Addressing and learning from system failures is crucial for robust system performance in SRE. Poojary emphasizes the significance of SRE teams in monitoring and implementing a proactive approach to failure management. By thoroughly analyzing failures and their impact on system performance, SREs can devise solutions that mitigate such issues, thereby reducing the cost of failure.

While at Meta, Poojary’s expertise in SRE shone through his critical analysis of Peripheral Component Interconnect Express (PCIe) hardware vulnerabilities. He authored an article detailing how he and his team monitored PCIe-based components, uncovering their susceptibility to various software-related failures and performance degradations that posed significant challenges for system maintenance.

To address these issues, Poojary spearheaded the development of system tools such as PCIcrawler, MachineChecker, etc. and also used Facebook’s standard tooling like Scuba, and IPMI Tool, among others, to enhance fault detection and streamline maintenance processes. As a result, Poojary’s team significantly strengthened the reliability, resilience, and performance of Meta’s hardware fleet, setting new benchmarks in system optimization and maintenance efficiency.

“This approach to failure management underlines the philosophy that each failure is an opportunity for growth, driving innovations that contribute to more seamless and efficient system operations,” Poojary mentions.

These strategies and learning processes enable the team to refine their products and systems continuously, ensuring they evolve to be more reliable and user-friendly for future applications.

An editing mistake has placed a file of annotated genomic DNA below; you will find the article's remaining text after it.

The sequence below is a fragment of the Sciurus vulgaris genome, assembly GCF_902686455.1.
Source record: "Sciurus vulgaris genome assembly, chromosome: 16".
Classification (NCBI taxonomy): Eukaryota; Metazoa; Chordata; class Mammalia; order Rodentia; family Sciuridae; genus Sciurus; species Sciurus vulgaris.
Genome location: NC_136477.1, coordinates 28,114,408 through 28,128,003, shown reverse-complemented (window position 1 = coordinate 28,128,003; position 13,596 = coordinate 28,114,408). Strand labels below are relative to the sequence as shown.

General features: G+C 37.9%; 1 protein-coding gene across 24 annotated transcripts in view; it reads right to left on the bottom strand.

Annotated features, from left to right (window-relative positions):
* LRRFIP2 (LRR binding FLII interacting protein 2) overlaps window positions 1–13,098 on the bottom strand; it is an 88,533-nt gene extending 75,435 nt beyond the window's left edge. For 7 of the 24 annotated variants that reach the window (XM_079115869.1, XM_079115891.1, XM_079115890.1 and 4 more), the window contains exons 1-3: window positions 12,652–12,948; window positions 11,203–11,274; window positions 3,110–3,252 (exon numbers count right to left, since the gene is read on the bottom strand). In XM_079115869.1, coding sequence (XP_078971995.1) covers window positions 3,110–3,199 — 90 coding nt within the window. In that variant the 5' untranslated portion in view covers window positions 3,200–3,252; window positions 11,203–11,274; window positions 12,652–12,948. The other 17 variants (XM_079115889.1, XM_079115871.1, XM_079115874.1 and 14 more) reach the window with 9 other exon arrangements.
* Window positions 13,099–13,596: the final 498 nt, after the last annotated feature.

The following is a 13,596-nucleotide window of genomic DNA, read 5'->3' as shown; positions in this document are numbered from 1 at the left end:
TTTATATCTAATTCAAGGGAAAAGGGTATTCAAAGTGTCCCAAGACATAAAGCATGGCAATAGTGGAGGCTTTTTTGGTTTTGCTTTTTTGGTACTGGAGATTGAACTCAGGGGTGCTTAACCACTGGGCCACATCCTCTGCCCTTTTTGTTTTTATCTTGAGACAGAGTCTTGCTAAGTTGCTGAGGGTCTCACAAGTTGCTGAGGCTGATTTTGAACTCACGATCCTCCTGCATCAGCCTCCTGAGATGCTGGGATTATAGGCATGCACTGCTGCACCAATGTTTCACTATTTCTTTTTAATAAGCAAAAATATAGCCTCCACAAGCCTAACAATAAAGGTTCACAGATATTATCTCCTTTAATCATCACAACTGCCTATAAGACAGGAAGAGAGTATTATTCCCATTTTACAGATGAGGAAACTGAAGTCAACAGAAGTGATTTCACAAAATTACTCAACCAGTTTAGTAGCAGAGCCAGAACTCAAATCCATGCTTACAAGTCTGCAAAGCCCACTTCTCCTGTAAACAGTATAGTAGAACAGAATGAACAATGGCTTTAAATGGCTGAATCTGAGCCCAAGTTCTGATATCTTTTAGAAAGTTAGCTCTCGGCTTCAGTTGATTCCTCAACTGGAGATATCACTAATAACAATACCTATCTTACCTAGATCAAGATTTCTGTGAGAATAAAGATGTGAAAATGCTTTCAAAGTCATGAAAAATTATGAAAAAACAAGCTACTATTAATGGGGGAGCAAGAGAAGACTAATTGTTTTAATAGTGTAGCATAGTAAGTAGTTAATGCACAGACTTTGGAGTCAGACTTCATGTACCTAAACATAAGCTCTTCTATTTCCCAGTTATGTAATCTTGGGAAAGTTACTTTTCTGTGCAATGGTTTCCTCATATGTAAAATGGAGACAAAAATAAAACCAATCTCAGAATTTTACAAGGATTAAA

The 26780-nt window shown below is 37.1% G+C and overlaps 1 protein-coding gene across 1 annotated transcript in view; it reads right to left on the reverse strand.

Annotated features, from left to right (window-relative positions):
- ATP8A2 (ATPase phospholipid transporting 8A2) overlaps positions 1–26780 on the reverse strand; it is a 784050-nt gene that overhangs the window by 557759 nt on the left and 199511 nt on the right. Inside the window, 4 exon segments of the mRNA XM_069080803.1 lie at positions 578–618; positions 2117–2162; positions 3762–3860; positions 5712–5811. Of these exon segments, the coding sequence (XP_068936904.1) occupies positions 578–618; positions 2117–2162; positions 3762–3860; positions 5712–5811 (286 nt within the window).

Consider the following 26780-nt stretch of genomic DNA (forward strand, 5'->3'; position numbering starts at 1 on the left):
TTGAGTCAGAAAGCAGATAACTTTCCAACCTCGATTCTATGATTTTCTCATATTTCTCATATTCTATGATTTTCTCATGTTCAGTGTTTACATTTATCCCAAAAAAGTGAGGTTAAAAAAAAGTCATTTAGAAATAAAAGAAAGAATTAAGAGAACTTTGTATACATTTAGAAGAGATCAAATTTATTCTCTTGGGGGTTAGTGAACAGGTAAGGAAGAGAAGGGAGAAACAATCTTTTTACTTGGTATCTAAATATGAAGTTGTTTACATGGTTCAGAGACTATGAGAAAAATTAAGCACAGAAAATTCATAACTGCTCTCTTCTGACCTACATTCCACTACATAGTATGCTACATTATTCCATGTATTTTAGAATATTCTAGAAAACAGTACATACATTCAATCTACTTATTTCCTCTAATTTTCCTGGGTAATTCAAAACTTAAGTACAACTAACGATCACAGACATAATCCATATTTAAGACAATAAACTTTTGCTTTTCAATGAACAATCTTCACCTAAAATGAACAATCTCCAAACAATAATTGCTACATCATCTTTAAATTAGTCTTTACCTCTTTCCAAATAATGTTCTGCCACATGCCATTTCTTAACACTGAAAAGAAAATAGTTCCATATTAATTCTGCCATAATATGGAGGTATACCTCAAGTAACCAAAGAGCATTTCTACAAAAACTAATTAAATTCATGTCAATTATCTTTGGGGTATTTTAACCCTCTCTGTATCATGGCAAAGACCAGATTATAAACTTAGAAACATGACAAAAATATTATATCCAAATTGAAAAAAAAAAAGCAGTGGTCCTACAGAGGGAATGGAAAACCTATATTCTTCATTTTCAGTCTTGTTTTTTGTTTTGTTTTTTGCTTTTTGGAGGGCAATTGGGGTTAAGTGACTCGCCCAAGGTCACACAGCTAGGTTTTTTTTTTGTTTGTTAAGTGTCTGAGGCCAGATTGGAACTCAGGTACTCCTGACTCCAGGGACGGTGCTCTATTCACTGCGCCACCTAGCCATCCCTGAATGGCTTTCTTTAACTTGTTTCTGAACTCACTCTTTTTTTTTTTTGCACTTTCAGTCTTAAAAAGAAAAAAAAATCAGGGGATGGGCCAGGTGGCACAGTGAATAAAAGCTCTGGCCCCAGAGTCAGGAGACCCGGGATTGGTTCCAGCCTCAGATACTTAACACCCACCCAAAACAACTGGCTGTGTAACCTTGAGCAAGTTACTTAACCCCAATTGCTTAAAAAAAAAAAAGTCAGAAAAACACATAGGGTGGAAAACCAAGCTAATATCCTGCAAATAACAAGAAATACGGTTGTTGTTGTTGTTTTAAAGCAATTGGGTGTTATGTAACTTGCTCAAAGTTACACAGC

Excellent collaboration among teams 

Poojary’s leadership at Twitter’s geographically distributed team across Bangalore, Boston, London, San Francisco, San Jose, and Seattle exemplifies the critical role of SREs in ensuring seamless collaboration. Under his guidance, the team provided various infrastructure services supporting Twitter’s overall structure, including Blobstore, Cache, Database, and Data Platform SREs, among others. 

“SRE’s purpose is not limited to ensuring the reliability and efficiency of systems. It also extends to bridging the gap between various departments to harmonize practices and decisions across the board,” Poojary explains.

SREs are instrumental in disseminating best practices and reviewing reliability decisions, which are crucial for enhancing cross-departmental product development. Such collaborative effort is essential in creating a cohesive environment where teams can work harmoniously towards common goals, leveraging the strengths of diverse units to innovate and improve products.

The greater responsibility ahead

With the level of work and expectations placed on SREs, Poojary acknowledges the need for a proactive stance toward innovation and learning. This involves staying abreast of the latest cloud technologies, automation tools, and software development practices. It also demands a solution-oriented and efficiency-centered mindset, always looking for ways to automate tasks, improve system resilience, and reduce downtime.

Poojary believes SREs like him must be agile learners, quickly assimilating new information and technologies to solve complex problems creatively. Such a culture of innovation and learning is essential for personal and team growth, ensuring that organizations remain competitive and resilient in the face of technological change.